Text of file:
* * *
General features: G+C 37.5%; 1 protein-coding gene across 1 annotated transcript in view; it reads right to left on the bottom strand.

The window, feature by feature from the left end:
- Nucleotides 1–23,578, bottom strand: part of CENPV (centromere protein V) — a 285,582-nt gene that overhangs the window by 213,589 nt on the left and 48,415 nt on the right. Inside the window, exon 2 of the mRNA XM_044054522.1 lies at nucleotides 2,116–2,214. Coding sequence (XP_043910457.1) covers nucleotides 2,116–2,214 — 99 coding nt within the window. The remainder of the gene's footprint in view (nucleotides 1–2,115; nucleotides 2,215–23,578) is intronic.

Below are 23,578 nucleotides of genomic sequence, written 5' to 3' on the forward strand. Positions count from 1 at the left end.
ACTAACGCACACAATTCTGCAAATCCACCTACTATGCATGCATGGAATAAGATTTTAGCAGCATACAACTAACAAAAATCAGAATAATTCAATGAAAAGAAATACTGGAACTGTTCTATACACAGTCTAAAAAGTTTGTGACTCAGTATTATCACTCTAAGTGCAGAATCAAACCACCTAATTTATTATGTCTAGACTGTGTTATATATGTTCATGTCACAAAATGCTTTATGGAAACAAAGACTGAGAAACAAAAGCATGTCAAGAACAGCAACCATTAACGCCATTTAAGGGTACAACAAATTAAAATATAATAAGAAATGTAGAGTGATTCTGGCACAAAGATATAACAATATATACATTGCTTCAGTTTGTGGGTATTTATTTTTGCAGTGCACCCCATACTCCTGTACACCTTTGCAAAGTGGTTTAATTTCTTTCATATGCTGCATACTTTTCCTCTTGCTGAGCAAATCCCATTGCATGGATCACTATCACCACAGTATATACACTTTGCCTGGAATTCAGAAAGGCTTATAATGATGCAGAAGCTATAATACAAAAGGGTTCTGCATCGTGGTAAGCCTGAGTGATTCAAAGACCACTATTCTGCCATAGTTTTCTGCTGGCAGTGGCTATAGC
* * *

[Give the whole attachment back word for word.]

General features: G+C 37.5%; 1 protein-coding gene across 1 annotated transcript in view; it reads right to left on the bottom strand.

The window, feature by feature from the left end:
- Nucleotides 1–23,578, bottom strand: part of CENPV (centromere protein V) — a 285,582-nt gene that overhangs the window by 213,589 nt on the left and 48,415 nt on the right. Inside the window, exon 2 of the mRNA XM_044054522.1 lies at nucleotides 2,116–2,214. Coding sequence (XP_043910457.1) covers nucleotides 2,116–2,214 — 99 coding nt within the window. The remainder of the gene's footprint in view (nucleotides 1–2,115; nucleotides 2,215–23,578) is intronic.

Below are 23,578 nucleotides of genomic sequence, written 5' to 3' on the forward strand. Positions count from 1 at the left end.
ACTAACGCACACAATTCTGCAAATCCACCTACTATGCATGCATGGAATAAGATTTTAGCAGCATACAACTAACAAAAATCAGAATAATTCAATGAAAAGAAATACTGGAACTGTTCTATACACAGTCTAAAAAGTTTGTGACTCAGTATTATCACTCTAAGTGCAGAATCAAACCACCTAATTTATTATGTCTAGACTGTGTTATATATGTTCATGTCACAAAATGCTTTATGGAAACAAAGACTGAGAAACAAAAGCATGTCAAGAACAGCAACCATTAACGCCATTTAAGGGTACAACAAATTAAAATATAATAAGAAATGTAGAGTGATTCTGGCACAAAGATATAACAATATATACATTGCTTCAGTTTGTGGGTATTTATTTTTGCAGTGCACCCCATACTCCTGTACACCTTTGCAAAGTGGTTTAATTTCTTTCATATGCTGCATACTTTTCCTCTTGCTGAGCAAATCCCATTGCATGGATCACTATCACCACAGTATATACACTTTGCCTGGAATTCAGAAAGGCTTATAATGATGCAGAAGCTATAATACAAAAGGGTTCTGCATCGTGGTAAGCCTGAGTGATTCAAAGACCACTATTCTGCCATAGTTTTCTGCTGGCAGTGGCTATAGC